What brought you to GW?
I grew up in Fall Church, Virginia, so George Washington University was no stranger to me. When I was searching for a graduate school in Public Health, I looked for a program that was reputable and flexible. I compared graduate school programs offered across the country. Some of the variables I compared were the number of credits needed to graduate, cost, on-campus requirements, course offerings and minimum credit hours per quarter. Needless to say, the MPH@GW program rose to the top of the list. The MPH@GW program was the most flexible as students need to complete 45 credits within 4 years without ever having to travel to D.C. As many students in the online program do, I am taking classes while working full time and raising a family. Program flexibility and minimal travel were paramount in considering where to go to school. I’m nearing my last quarter of school and I’m incredibly grateful for having found a program where I can still have time to work and be a mom.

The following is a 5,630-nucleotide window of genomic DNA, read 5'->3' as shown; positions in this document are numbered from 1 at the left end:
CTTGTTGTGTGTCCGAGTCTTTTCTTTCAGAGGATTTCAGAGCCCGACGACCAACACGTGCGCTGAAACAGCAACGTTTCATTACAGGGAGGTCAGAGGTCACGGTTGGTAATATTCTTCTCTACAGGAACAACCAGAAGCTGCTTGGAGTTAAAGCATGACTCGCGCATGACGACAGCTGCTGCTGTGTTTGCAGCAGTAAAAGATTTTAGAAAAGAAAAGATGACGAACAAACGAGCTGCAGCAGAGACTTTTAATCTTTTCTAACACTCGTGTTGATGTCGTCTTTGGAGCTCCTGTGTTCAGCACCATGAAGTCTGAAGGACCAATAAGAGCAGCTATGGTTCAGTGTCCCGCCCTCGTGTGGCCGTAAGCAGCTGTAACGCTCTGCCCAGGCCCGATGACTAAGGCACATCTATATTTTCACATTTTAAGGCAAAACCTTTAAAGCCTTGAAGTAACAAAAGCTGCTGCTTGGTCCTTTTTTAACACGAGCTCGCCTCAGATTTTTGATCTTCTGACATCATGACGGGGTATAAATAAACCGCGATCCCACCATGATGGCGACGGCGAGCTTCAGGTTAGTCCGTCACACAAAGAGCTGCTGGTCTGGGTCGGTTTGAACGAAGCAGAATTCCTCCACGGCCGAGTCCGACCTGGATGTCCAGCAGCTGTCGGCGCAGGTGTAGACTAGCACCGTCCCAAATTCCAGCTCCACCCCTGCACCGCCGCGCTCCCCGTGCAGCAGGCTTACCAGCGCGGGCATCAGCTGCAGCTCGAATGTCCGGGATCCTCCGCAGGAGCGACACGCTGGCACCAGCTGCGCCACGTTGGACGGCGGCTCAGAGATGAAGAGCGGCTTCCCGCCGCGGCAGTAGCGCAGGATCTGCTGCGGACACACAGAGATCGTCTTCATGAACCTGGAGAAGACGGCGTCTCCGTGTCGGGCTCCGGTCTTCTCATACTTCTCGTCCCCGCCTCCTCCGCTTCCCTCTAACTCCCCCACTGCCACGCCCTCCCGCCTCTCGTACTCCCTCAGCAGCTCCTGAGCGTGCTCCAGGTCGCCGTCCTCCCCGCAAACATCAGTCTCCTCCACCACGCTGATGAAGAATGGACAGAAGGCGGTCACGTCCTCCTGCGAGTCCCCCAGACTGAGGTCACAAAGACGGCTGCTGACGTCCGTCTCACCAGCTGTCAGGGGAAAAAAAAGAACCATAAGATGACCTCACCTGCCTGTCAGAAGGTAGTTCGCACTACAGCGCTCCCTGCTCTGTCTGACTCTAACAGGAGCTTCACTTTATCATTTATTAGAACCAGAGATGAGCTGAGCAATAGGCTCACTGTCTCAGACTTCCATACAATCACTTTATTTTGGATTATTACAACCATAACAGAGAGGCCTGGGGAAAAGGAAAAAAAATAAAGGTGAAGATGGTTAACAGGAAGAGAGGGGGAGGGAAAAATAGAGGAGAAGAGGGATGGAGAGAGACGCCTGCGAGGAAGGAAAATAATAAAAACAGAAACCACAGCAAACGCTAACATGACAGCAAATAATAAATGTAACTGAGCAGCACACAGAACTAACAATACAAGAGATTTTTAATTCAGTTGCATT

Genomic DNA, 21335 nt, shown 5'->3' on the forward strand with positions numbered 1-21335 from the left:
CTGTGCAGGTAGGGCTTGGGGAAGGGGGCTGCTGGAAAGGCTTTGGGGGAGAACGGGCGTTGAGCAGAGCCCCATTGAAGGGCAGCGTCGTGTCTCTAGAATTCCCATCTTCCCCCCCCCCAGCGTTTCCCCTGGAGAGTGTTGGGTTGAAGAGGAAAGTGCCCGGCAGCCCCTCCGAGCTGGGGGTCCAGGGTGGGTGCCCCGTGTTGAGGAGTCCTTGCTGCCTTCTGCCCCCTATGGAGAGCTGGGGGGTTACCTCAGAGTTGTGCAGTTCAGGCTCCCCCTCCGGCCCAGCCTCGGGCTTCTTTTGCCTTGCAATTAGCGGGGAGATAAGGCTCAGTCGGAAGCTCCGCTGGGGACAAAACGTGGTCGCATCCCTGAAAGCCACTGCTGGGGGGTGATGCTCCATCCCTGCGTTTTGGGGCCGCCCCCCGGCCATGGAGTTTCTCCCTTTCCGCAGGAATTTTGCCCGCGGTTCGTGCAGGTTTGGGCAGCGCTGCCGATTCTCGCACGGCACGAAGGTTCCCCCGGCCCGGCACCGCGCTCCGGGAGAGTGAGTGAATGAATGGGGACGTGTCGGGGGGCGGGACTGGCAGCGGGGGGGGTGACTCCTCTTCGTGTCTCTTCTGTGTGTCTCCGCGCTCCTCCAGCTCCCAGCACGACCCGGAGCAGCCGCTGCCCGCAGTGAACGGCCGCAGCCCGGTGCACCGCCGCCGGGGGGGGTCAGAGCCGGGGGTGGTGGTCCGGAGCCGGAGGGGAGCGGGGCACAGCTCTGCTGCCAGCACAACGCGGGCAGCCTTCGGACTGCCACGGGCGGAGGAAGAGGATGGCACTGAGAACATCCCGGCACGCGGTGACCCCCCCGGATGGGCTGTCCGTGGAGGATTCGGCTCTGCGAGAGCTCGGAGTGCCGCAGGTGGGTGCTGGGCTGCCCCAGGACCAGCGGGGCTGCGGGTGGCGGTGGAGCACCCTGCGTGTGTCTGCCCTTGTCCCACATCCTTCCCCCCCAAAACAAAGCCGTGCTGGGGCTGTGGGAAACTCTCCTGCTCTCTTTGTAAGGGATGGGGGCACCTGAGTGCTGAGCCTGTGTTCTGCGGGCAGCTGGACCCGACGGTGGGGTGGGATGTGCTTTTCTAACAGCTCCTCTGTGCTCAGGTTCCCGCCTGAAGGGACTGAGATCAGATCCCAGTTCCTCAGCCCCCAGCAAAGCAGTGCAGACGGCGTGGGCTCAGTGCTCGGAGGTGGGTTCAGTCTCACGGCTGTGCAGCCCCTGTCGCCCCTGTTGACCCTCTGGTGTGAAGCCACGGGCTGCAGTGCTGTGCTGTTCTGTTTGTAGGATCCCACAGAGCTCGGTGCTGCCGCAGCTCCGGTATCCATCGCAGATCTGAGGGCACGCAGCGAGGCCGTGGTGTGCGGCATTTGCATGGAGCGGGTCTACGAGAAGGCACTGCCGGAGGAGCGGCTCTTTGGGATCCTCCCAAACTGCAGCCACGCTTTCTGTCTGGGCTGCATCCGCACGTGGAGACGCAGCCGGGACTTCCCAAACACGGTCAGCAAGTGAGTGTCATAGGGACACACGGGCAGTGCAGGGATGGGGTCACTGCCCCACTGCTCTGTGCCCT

Are there any special/memorable research or special projects you have participated in while at GW?
The most memorable research project while in the MPH@GW program is the first paper I wrote for the 6001 Biological Basis of Disease in Public Health in 2014. I graduated from college in 1997, which meant that the last research paper I wrote was 17 years prior! Back then, the internet was still new. In order to do research for a paper, I would go to the library, search the Medline database, find the actual journal in the library stacks and make photocopies of journal articles to do my research. When I learned that I would need to write a paper and do research using the internet, I was terrified. I didn’t even know where to start. I completely forgot how to do citations or reference lists. I forgot the difference between primary and secondary sources. After taking a deep breath, I oriented myself to the Himmelfarb databases. I installed RefWorks on my computer and made my way through the tutorials. And guess what? I submitted my paper and then took a sigh of relief when I earned an A!
What's been the most unexpected, surprising or challenging experience as a GW student?